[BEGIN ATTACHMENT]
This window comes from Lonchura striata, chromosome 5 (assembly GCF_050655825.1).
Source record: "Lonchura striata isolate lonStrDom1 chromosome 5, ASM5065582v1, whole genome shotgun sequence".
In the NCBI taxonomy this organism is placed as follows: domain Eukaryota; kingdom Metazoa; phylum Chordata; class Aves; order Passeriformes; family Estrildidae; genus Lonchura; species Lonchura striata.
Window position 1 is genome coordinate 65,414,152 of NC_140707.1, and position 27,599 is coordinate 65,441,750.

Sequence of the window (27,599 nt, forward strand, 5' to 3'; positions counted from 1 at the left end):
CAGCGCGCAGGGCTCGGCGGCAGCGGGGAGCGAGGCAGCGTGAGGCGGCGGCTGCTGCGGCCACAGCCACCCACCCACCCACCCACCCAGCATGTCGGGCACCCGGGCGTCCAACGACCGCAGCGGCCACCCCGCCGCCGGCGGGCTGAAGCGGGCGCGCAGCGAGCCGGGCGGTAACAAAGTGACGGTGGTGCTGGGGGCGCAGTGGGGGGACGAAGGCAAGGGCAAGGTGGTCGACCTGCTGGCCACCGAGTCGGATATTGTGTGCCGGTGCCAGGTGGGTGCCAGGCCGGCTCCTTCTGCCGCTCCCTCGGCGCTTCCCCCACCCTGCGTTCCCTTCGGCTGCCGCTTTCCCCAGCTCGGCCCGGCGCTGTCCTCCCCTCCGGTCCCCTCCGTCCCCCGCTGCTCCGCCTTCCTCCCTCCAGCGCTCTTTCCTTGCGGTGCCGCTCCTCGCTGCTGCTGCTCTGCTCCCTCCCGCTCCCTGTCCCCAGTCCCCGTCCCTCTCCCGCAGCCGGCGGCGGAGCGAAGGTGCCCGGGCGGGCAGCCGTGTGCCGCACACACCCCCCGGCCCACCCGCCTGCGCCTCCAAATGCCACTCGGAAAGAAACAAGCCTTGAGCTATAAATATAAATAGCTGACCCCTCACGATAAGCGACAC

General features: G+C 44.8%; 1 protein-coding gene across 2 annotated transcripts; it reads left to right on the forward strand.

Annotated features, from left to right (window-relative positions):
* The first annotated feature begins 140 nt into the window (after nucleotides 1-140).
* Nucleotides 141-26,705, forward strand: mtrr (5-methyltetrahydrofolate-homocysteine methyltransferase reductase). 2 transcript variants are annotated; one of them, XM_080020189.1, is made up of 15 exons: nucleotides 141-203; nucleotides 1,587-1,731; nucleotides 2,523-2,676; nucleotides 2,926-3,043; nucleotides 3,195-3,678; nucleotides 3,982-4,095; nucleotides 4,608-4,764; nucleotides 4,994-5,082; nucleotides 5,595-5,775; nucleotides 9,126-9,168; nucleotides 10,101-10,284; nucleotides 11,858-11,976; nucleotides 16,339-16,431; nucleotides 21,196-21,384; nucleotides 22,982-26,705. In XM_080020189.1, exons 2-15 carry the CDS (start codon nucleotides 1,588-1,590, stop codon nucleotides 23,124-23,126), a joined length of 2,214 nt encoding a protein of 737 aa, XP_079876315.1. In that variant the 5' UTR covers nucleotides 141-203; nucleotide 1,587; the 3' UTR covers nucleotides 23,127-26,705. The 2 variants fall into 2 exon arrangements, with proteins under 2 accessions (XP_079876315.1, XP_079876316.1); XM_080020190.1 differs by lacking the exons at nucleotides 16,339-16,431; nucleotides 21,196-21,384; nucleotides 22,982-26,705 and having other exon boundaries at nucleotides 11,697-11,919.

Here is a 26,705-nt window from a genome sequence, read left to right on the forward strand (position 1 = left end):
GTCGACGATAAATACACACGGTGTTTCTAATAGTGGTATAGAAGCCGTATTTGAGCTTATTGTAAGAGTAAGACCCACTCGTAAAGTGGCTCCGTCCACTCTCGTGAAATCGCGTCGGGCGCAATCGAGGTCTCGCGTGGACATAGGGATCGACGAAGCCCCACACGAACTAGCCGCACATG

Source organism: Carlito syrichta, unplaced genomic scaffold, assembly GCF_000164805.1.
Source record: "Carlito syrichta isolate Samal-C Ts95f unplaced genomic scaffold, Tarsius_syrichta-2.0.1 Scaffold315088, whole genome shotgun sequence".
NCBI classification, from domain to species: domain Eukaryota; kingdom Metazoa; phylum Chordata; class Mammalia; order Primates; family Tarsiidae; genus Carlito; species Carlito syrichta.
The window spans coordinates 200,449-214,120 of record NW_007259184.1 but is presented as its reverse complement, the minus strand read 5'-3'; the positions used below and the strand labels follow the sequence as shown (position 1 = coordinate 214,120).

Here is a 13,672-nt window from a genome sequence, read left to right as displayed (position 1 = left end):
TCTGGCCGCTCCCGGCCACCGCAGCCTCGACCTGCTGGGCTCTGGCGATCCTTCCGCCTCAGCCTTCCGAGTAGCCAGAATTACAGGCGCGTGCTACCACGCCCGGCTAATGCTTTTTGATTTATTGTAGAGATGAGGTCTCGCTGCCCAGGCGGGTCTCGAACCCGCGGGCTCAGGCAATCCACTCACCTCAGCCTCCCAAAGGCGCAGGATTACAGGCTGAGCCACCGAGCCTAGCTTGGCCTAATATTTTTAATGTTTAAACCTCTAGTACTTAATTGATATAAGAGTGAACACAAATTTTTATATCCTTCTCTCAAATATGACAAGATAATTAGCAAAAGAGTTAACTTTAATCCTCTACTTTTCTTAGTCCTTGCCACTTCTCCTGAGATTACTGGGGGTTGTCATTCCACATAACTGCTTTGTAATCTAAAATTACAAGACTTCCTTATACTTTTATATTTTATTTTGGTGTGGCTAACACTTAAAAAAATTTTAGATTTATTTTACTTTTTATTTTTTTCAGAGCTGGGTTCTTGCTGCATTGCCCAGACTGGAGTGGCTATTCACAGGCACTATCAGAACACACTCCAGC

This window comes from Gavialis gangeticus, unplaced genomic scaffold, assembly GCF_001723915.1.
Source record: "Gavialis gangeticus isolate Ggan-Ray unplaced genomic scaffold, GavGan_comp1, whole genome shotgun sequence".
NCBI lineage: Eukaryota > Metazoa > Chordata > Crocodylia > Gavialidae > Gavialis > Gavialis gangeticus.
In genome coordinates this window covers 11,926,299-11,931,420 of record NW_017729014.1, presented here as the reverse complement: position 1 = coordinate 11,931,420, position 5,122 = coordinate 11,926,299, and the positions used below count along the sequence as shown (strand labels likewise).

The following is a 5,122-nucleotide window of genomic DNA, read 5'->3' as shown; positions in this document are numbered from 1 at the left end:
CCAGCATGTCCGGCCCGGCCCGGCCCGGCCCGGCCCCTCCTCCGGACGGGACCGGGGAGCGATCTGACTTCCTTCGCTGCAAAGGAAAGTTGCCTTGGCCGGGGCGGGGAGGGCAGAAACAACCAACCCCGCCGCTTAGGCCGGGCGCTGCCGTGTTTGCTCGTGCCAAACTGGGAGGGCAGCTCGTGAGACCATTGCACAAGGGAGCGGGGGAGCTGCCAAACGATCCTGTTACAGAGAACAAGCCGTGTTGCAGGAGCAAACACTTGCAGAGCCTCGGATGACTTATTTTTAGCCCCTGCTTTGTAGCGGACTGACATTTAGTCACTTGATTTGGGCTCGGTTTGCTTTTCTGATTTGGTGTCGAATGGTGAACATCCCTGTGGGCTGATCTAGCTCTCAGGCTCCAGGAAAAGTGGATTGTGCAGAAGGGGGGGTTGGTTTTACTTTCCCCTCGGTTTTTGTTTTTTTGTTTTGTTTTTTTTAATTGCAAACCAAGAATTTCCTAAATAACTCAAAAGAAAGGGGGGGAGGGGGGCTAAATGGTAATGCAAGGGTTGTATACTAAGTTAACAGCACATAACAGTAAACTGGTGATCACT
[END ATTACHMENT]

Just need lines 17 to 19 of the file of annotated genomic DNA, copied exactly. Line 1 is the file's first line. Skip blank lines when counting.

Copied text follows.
Here is a 13,672-nt window from a genome sequence, read left to right as displayed (position 1 = left end):
TCTGGCCGCTCCCGGCCACCGCAGCCTCGACCTGCTGGGCTCTGGCGATCCTTCCGCCTCAGCCTTCCGAGTAGCCAGAATTACAGGCGCGTGCTACCACGCCCGGCTAATGCTTTTTGATTTATTGTAGAGATGAGGTCTCGCTGCCCAGGCGGGTCTCGAACCCGCGGGCTCAGGCAATCCACTCACCTCAGCCTCCCAAAGGCGCAGGATTACAGGCTGAGCCACCGAGCCTAGCTTGGCCTAATATTTTTAATGTTTAAACCTCTAGTACTTAATTGATATAAGAGTGAACACAAATTTTTATATCCTTCTCTCAAATATGACAAGATAATTAGCAAAAGAGTTAACTTTAATCCTCTACTTTTCTTAGTCCTTGCCACTTCTCCTGAGATTACTGGGGGTTGTCATTCCACATAACTGCTTTGTAATCTAAAATTACAAGACTTCCTTATACTTTTATATTTTATTTTGGTGTGGCTAACACTTAAAAAAATTTTAGATTTATTTTACTTTTTATTTTTTTCAGAGCTGGGTTCTTGCTGCATTGCCCAGACTGGAGTGGCTATTCACAGGCACTATCAGAACACACTCCAGC

This window comes from Gavialis gangeticus, unplaced genomic scaffold, assembly GCF_001723915.1.